Metabolomics is the application of advanced analytical and statistical tools to study changes in levels of endogenous metabolites (produced internally) in cells, tissues and biofluids that result from disease onset, stress, chemical exposure, or environmental change.
Although more commonly used in mammalian systems, metabolomics can also be applied to other organisms such as aquatic species to assess ecological exposures. Metabolomics additionally offers great potential for use in assessing exposure scenarios and human and eco-toxicology.
EPA metabolomics research
EPA metabolomics scientists in Athens, Ga., are using advanced analytical and chemometric techniques (the application of mathematical or statistical methods to chemical data) to gain a better understanding of how exposure events are linked to adverse “whole animal” outcomes, particularly in ecological settings. This involves identifying the relevant biochemical pathways that lead to toxicity that ultimately can be used as markers of chemical exposures. This work involves conducting metabolomics studies on small fish (such as fathead minnows) that serve as model organisms in eco-toxicology research and regulatory testing.
Coupling metabolomics with state-of-the-science methods
Much of EPA’s analytical work in this field is conducted with nuclear magnetic resonance (NMR) spectroscopy, however EPA researchers are also pursuing other analytical techniques —mainly mass spectrometry — for problems that aren’t suited to NMR analysis alone. Further, EPA scientists are exploring new chemometric techniques that are more powerful and better suited for metabolomic application than current techniques.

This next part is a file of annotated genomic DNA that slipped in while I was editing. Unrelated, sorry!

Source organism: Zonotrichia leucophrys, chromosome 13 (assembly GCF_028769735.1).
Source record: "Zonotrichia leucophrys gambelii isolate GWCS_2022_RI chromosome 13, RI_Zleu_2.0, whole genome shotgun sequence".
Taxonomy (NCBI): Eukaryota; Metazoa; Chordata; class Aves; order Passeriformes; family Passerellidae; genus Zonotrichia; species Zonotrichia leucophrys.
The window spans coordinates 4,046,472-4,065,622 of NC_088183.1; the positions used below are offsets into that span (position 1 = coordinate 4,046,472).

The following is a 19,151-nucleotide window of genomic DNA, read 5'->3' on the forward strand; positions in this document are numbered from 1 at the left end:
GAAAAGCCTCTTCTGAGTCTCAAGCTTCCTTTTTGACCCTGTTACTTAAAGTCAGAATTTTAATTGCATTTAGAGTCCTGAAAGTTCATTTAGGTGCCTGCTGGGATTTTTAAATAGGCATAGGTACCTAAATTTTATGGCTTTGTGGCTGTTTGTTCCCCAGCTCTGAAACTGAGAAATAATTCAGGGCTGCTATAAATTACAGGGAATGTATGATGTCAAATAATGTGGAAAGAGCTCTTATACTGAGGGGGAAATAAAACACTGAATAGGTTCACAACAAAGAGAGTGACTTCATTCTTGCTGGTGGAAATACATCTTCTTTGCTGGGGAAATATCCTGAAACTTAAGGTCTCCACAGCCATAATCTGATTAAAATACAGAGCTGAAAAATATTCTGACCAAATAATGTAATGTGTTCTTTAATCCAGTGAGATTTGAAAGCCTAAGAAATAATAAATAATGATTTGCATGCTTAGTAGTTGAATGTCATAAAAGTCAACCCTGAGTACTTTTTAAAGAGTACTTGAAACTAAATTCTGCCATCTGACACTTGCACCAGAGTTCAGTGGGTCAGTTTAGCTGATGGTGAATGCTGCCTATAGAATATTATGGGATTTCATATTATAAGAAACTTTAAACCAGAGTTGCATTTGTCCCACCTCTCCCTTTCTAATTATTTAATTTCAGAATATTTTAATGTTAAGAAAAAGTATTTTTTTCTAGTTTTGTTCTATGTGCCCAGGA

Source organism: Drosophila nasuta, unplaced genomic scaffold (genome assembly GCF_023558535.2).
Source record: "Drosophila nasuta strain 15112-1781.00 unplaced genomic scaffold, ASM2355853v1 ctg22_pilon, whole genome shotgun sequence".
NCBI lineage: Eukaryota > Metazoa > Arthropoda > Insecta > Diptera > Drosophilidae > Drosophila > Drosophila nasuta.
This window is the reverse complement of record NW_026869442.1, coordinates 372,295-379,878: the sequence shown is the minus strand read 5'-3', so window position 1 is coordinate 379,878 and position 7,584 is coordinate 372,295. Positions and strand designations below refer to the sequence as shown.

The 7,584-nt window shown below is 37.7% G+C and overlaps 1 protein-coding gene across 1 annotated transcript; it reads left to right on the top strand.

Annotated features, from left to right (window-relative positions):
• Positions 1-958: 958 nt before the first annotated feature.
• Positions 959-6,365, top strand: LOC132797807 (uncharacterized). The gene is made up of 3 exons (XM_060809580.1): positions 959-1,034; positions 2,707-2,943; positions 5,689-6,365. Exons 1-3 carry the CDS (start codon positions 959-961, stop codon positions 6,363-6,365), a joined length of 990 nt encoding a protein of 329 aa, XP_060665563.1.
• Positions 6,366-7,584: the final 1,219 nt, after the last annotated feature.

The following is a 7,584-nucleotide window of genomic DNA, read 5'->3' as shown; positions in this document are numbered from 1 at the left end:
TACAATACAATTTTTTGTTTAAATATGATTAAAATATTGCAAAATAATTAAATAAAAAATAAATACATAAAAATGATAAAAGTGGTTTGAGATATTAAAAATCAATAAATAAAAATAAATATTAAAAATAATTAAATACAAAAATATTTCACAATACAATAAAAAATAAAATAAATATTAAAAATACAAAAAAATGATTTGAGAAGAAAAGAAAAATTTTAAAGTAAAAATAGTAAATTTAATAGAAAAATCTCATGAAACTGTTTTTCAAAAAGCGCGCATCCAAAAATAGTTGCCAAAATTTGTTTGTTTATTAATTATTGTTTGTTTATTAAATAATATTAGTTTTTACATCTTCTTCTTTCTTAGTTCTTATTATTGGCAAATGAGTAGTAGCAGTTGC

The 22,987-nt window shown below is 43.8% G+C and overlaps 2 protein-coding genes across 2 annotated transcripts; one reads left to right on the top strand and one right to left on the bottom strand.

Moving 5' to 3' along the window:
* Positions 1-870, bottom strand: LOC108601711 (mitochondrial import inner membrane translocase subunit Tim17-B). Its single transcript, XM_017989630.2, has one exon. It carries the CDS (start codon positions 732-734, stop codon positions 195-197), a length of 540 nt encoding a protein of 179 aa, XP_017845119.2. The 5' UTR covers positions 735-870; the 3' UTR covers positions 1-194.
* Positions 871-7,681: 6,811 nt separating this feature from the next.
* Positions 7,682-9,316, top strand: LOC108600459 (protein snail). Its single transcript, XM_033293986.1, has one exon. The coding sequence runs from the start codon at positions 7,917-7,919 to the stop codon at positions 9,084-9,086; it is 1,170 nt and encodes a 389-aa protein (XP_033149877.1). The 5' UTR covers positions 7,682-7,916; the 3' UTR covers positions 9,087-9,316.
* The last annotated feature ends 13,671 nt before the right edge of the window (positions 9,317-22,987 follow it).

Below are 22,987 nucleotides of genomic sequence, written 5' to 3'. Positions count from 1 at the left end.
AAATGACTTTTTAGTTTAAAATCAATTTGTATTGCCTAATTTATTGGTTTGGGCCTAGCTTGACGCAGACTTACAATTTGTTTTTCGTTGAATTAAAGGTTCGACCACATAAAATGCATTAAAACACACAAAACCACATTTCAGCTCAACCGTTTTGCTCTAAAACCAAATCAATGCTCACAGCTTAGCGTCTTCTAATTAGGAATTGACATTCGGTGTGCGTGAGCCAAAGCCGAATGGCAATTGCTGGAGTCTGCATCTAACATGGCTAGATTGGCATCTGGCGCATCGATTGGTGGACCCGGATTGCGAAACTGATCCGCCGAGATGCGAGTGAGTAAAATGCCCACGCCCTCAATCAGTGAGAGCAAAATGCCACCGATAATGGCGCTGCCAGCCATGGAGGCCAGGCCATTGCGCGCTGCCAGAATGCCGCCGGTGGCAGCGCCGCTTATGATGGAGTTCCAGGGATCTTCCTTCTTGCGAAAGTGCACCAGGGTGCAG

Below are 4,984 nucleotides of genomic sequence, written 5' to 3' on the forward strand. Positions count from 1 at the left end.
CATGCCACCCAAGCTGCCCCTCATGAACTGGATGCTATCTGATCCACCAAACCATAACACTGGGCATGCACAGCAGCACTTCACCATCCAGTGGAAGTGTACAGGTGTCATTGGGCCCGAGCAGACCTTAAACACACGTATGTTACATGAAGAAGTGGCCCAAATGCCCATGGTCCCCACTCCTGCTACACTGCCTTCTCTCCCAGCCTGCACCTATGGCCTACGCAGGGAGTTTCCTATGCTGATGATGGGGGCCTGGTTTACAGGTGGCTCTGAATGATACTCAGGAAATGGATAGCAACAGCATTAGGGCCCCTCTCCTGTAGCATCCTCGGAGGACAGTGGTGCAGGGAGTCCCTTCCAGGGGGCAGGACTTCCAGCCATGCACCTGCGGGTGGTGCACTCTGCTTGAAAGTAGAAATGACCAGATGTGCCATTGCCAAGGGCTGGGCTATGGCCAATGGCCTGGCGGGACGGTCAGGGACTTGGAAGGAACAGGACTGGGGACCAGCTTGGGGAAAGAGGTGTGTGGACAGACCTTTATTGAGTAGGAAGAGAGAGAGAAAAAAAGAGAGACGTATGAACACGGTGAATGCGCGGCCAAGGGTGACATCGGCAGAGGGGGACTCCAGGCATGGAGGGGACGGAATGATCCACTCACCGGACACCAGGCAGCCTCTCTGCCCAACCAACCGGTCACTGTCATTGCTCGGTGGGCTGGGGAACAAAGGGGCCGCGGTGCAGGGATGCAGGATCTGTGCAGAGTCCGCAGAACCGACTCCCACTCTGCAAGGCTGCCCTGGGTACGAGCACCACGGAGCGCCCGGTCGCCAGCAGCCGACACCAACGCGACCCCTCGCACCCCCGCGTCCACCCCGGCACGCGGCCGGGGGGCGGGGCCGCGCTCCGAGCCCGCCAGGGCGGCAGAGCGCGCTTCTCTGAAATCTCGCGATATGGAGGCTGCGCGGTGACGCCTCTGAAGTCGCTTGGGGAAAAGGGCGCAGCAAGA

Exciting challenges remain for using eco-metabolomics in field conditions to conduct biologically-based exposure monitoring in impacted waters to assist environmental regulators, including EPA’s Great Lakes National Program Office, the National Enforcement Investigations Center, regions, and states.
For these applications, caged fish are deployed in areas of chemical impacts and changes in their endogenous metabolites, relative to fish deployed in pristine sites, are related to chemical contaminants in the impacted ecosystem.
Coupling eco-metabolomic studies with other sophisticated methods such as genomics, transcriptomics, ecosystem stoichiometry, community biology and biogeochemistry may generate additional gains in areas of ecological science such as stress responses, species lifestyle, life history variation, population structure, trophic interaction, nutrient cycling, ecological niche and global change.
Technical Contacts: Drew Ekman (contact) and Tim Collette